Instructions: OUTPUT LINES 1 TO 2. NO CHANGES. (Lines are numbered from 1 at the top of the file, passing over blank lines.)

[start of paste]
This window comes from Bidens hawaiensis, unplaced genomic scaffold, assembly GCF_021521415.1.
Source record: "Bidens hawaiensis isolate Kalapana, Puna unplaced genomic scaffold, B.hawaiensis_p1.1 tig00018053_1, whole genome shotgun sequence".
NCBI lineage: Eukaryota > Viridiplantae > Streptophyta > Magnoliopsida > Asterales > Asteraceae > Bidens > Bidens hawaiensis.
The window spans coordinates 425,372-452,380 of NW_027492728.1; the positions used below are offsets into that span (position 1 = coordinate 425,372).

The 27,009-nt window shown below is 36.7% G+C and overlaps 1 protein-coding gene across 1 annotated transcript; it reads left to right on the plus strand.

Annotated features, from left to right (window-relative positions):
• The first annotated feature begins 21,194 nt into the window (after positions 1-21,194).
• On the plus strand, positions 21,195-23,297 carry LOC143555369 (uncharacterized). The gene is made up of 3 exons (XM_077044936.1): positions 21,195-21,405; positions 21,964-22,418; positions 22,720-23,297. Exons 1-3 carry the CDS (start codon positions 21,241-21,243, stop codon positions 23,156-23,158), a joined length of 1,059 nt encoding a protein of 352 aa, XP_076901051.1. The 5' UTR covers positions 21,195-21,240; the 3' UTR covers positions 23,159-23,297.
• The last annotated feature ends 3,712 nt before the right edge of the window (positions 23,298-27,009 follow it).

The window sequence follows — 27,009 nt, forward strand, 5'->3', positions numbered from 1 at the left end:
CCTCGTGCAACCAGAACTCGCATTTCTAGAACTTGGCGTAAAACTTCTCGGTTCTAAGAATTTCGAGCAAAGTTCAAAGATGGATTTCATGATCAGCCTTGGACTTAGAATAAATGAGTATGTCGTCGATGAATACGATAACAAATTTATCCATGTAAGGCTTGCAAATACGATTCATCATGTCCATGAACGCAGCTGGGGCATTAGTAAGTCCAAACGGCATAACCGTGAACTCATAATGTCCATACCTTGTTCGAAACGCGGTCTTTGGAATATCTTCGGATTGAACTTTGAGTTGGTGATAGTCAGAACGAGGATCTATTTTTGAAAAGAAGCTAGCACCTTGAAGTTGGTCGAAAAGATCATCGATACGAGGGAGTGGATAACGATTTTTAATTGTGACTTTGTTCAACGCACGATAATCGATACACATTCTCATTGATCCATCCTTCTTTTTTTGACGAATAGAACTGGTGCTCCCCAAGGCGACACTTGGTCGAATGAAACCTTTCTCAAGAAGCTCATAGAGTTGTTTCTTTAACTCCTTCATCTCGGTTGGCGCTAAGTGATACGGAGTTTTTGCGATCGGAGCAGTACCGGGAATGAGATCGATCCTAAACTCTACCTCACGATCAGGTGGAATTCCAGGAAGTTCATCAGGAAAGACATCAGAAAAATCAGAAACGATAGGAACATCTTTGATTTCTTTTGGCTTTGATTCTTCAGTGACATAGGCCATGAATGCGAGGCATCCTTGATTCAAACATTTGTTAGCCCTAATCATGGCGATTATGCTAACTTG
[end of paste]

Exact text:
This window comes from Bidens hawaiensis, unplaced genomic scaffold, assembly GCF_021521415.1.
Source record: "Bidens hawaiensis isolate Kalapana, Puna unplaced genomic scaffold, B.hawaiensis_p1.1 tig00018053_1, whole genome shotgun sequence".